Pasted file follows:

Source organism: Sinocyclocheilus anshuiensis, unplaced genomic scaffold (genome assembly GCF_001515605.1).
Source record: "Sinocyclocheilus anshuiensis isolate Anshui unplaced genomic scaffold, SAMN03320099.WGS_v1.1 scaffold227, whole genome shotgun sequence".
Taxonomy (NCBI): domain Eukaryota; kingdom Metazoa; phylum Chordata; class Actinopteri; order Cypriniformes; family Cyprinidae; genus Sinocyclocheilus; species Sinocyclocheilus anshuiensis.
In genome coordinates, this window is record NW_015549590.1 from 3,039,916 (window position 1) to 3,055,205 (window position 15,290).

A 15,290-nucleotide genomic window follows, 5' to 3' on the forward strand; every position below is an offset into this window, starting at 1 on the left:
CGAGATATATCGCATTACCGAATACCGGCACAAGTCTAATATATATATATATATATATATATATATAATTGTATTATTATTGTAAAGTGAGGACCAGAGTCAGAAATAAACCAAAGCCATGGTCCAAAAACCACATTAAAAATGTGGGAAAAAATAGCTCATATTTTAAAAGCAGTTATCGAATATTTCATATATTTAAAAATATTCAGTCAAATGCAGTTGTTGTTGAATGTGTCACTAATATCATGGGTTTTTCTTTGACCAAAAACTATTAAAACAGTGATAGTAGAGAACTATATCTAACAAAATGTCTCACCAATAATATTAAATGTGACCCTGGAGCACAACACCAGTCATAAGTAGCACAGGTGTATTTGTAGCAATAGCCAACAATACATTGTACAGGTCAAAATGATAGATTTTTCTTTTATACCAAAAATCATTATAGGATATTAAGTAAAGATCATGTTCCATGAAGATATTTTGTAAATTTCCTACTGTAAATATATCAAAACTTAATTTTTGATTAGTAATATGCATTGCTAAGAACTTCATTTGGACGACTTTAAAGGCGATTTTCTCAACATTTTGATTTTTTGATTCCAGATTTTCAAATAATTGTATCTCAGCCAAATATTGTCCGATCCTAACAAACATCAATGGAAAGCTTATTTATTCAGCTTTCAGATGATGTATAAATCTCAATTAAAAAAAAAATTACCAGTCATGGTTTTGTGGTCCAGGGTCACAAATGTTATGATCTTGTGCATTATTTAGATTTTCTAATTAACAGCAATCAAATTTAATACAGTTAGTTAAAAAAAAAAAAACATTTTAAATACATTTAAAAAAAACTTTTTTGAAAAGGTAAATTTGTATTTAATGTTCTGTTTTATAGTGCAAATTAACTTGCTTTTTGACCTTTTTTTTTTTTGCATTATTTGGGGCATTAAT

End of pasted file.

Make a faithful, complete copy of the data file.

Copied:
Source organism: Sinocyclocheilus anshuiensis, unplaced genomic scaffold (genome assembly GCF_001515605.1).
Source record: "Sinocyclocheilus anshuiensis isolate Anshui unplaced genomic scaffold, SAMN03320099.WGS_v1.1 scaffold227, whole genome shotgun sequence".
Taxonomy (NCBI): domain Eukaryota; kingdom Metazoa; phylum Chordata; class Actinopteri; order Cypriniformes; family Cyprinidae; genus Sinocyclocheilus; species Sinocyclocheilus anshuiensis.
In genome coordinates, this window is record NW_015549590.1 from 3,039,916 (window position 1) to 3,055,205 (window position 15,290).

A 15,290-nucleotide genomic window follows, 5' to 3' on the forward strand; every position below is an offset into this window, starting at 1 on the left:
CGAGATATATCGCATTACCGAATACCGGCACAAGTCTAATATATATATATATATATATATATATATAATTGTATTATTATTGTAAAGTGAGGACCAGAGTCAGAAATAAACCAAAGCCATGGTCCAAAAACCACATTAAAAATGTGGGAAAAAATAGCTCATATTTTAAAAGCAGTTATCGAATATTTCATATATTTAAAAATATTCAGTCAAATGCAGTTGTTGTTGAATGTGTCACTAATATCATGGGTTTTTCTTTGACCAAAAACTATTAAAACAGTGATAGTAGAGAACTATATCTAACAAAATGTCTCACCAATAATATTAAATGTGACCCTGGAGCACAACACCAGTCATAAGTAGCACAGGTGTATTTGTAGCAATAGCCAACAATACATTGTACAGGTCAAAATGATAGATTTTTCTTTTATACCAAAAATCATTATAGGATATTAAGTAAAGATCATGTTCCATGAAGATATTTTGTAAATTTCCTACTGTAAATATATCAAAACTTAATTTTTGATTAGTAATATGCATTGCTAAGAACTTCATTTGGACGACTTTAAAGGCGATTTTCTCAACATTTTGATTTTTTGATTCCAGATTTTCAAATAATTGTATCTCAGCCAAATATTGTCCGATCCTAACAAACATCAATGGAAAGCTTATTTATTCAGCTTTCAGATGATGTATAAATCTCAATTAAAAAAAAAATTACCAGTCATGGTTTTGTGGTCCAGGGTCACAAATGTTATGATCTTGTGCATTATTTAGATTTTCTAATTAACAGCAATCAAATTTAATACAGTTAGTTAAAAAAAAAAAAACATTTTAAATACATTTAAAAAAAACTTTTTTGAAAAGGTAAATTTGTATTTAATGTTCTGTTTTATAGTGCAAATTAACTTGCTTTTTGACCTTTTTTTTTTTTGCATTATTTGGGGCATTAAT